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Simply put, Prometheus is the most divisive film of the summer. The Internet’s anticipation had been at an all-time high for years leading up to its release, so when the film didn’t end up being “the greatest thing ever!” more than a few people came away disappointed. From a wonky third act to a few head-scratching character decisions, much of the film’s problems were laid upon co-writer Damon Lindelof‘s Twitter feed. In terms of what didn’t work, many labeled the movie “Lostian.” Now, Lindelof is discussing those issues and critics, with the exception of the ones that actually matter. There’s been some legitimate criticisms made over Ridley Scott‘s return to science fiction, but Lindelof doesn’t appear to be all that interested in discussing them…or perhaps no one has simply asked him about them yet. In an interview with the SpeakEasy blog at the Wall Street Journal, Lindelof (kind of) talked about the reception of Prometheus. Unfortunately, he never went beyond declaring the divisiveness a case of “I love ambiguity and you guys just, I dunno, don’t!” Even as a big fan of Prometheus who has no problems with the film’s ambiguity, Lindelof’s stance comes off mildly dismissive of the film’s biggest critics.

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One of the biggest complaints people had coming out of Ridley Scott’s epic in scope sci-fi spectacle Prometheus was that it raised more questions than it answered. Well, today brings good news for those of you looking for closure. It turns out Scott knew what he was doing all along: he raised a bunch of questions about the origins of humanity, got us on the hook for wanting answers, and now he’s going to sell us all tickets to a sequel. Pretty clever, movie industry. Confirmation of a Prometheus 2 comes from THR, who have published a comprehensive look at which of the big movies from this summer are likely to spawn sequels. In addition to the Prometheus confirmation, they reveal that movies like Ted, Magic Mike, American Reunion, and Snow White and the Huntsman are all likely to be given follow-ups as well.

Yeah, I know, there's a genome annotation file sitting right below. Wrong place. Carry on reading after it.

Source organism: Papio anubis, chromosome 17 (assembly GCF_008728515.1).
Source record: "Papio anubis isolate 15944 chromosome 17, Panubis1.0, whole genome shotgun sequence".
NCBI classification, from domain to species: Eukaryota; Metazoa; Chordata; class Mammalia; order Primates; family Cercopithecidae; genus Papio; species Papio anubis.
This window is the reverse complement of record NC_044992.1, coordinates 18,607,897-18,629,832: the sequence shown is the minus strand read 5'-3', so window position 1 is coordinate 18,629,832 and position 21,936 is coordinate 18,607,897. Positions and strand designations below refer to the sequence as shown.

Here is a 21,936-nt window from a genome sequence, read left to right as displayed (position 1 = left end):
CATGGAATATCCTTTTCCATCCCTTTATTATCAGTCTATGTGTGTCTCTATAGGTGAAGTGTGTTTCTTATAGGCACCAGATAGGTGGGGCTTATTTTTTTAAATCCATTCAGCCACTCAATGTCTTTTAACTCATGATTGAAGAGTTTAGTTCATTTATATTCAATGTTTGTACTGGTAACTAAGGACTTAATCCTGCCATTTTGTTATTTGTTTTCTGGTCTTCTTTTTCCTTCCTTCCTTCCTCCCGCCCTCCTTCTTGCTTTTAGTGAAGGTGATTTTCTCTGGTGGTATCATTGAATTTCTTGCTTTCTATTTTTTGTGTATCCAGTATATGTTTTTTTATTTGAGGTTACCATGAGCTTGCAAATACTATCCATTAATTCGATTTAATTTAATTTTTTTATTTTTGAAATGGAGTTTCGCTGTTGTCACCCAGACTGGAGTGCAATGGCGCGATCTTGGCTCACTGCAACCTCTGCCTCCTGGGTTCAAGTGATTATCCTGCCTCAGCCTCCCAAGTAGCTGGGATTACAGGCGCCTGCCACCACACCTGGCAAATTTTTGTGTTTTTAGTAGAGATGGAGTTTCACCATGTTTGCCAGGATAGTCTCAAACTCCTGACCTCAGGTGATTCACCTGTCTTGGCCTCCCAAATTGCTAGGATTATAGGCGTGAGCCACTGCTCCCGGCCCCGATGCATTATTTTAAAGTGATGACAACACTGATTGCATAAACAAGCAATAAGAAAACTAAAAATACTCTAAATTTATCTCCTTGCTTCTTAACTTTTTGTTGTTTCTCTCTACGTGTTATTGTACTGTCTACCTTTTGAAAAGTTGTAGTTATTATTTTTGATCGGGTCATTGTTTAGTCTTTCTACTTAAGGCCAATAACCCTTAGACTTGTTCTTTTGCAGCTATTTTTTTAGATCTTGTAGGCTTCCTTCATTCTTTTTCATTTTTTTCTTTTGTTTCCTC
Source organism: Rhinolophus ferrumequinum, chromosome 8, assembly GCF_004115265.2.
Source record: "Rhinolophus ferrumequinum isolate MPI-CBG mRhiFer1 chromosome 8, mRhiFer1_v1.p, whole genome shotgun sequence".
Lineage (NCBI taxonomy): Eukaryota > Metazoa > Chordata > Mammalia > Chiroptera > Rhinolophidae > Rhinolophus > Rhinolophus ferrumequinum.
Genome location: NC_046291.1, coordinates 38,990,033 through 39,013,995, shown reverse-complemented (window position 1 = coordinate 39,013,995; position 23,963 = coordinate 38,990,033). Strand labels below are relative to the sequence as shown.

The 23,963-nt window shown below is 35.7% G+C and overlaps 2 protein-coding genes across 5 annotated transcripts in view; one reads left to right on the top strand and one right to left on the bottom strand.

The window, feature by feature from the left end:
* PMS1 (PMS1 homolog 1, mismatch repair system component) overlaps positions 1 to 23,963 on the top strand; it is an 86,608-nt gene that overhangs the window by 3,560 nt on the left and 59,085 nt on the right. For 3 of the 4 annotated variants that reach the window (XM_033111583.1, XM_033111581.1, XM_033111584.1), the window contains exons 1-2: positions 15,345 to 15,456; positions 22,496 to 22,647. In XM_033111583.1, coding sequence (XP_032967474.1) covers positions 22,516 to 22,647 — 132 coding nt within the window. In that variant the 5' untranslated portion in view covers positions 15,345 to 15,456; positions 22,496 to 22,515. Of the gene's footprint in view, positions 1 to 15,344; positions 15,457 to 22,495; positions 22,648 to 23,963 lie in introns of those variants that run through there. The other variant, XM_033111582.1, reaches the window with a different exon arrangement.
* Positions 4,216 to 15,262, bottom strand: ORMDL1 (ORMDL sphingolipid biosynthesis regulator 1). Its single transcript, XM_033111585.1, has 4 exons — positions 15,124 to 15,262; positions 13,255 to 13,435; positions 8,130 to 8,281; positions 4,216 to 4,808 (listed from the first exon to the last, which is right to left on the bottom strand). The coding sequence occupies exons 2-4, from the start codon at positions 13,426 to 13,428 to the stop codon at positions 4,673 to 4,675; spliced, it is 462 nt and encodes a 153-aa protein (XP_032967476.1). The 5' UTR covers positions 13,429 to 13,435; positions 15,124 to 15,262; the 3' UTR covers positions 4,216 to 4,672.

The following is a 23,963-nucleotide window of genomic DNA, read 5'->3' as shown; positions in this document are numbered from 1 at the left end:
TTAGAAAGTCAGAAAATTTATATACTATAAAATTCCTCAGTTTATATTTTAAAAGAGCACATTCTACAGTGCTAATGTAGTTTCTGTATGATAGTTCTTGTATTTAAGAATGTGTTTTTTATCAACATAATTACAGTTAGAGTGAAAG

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Expectations can be dangerous things. Ridley Scott‘s twentieth feature film is a return to a genre that he hasn’t visited in thirty years, but it’s also one that’s simultaneously been quite good to him. Alien and Blade Runner are seminal works of science fiction that went on to influence a multitude of future films, and by any stretch of the imagination they set an impossibly high bar for anyone to reach (let alone the director of A Good Year). Like some ambitiously misguided mash-up of those earlier movies Prometheus features stark futuristic settings, scenes of graphic biological horror and grand questions on what it means to be human, but while its pieces excite and engage its whole fails to form anything resembling a finished thesis. Instead we have big ideas in the form of casual statements destined to go unchallenged. It can’t be overstated how frustrating this is when so many of the film’s smaller elements leap from the screen (in 3D or 2D) to make our eyes widen, our pulses race and our minds quiver at the possibilities. Stunningly beautiful visuals, both natural and effects-wise, help create a dangerously seductive world that wraps viewers in slime covered tentacles and thoughts. Call-backs (call-forwards?) to Alien tease us with answers and even more questions while other parts offer enticing glimpses of creation itself. This is epic science fiction storytelling that too frequently forgets it’s telling a story and yet still manages to be worthwhile spectacle in spite of itself.